Today is the five year anniversary of the TUF 1 finale and the Stephan Bonnar vs Forrest Griffin fight that changed the sport. After so many years, I must admit I’ve gotten a bit tired of hearing Dana White sing the fight’s praise, and found it a bit easier to make fun of Stephan Bonnar, saying he doesn’t deserve a spot in the UFC. But today it’s worth saying: the truth of the matter is if it wasn’t for that fight and both guys’ balls to the walls performances, there wouldn’t be much MMA around for us to shit on and make fun of.
MMA Fighting marks the occasion by sharing info on how close the UFC came to losing it’s SpikeTV deal until Griffin / Bonnar changed the channel’s mind:
As usual though, the mainstream media was slow to jump on board. But they weren’t the only ones; even the UFC’s broadcast partner was hesitant about the future potential of the show. Because of a management shakeup at Spike, the cable company would not commit to anything past that first season despite the strong ratings.
In an effort to broker an extension, UFC President Dana White had been traveling back and forth to Spike’s New York office, but due to the chaos in the office at the time, he was suddenly persona non grata.
“They went radio silent,” White said in a 2008 interview. “People were hiding in their f—ing cubicles because everyone thought they were going to get fired over there. I’m flying out there, sitting in the lobby for hours. They didn’t want to see me. They wouldn’t even meet with me.”
Among the 2,950 audience members at the Cox Pavilion that night were members of the new executive team from Spike, and so enthralled were they with the action of the fight and the reaction of the crowd that immediately afterward, they walked with White into a back alley behind the arena to hammer out the basic parameters of a new, two-year deal.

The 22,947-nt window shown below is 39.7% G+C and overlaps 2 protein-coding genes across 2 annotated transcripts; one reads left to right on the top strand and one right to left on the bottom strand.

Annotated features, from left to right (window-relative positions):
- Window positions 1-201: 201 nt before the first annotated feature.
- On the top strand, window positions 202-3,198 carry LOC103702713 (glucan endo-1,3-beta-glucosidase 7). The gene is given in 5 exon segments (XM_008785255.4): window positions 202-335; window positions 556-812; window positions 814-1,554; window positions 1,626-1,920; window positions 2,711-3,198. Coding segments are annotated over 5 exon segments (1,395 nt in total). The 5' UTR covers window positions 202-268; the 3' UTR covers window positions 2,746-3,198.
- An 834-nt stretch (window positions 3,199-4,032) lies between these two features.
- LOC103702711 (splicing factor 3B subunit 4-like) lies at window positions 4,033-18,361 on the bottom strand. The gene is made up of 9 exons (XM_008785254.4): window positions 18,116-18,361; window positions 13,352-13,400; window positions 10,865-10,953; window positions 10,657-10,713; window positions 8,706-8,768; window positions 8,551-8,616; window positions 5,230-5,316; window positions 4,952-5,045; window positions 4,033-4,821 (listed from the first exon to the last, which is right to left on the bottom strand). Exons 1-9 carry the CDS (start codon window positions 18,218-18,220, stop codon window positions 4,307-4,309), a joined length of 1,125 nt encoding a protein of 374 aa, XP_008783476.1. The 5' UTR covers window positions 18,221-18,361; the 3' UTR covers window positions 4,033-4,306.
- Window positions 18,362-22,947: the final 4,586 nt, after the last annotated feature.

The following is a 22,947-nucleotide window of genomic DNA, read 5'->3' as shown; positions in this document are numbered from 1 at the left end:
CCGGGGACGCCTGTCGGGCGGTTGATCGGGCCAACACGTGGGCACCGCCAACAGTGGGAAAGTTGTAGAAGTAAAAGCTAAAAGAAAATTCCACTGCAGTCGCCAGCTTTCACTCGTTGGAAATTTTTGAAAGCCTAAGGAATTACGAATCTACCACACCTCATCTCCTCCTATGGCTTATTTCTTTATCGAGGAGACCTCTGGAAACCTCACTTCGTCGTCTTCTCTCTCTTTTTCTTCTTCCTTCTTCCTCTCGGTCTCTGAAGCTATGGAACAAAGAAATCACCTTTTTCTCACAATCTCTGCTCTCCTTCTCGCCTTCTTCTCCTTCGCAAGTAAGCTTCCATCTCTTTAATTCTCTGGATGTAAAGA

The rest of the media industry took notice when ratings information was released that indicated an average of 2.6 million viewers watched the event, with 3.3 million tuning in live to the Bonnar-Griffin bout. The figures represented a huge number for a cable sports event. USA Today ran a lengthy feature on the company the next day, and the UFC was off to the races.
It’s pretty crazy how individual events can become total game changers – that fight turned the UFC’s fortunes around and set the stage for their explosive growth over the past years. A lot of other promotions have banked on the idea of getting on tv and recreating that magic, but I’m kinda doubtful they can. It’s a different time now – mixed martial arts is no longer this strange rare thing you never see on television.
That doesn’t mean there won’t be more major moments that will take the sport to new levels, but I think they’ll come in the form of mega-events that channel the momentum and popularity already gained by the UFC. A show in Madison Square Garden. A stadium show. And with the help of fighters willing to put it on the line rather than play it safe, I’m sure we’ll have more Griffin / Bonnar moments. Unless of course we start having more boxing moments. You know what I’m talking about.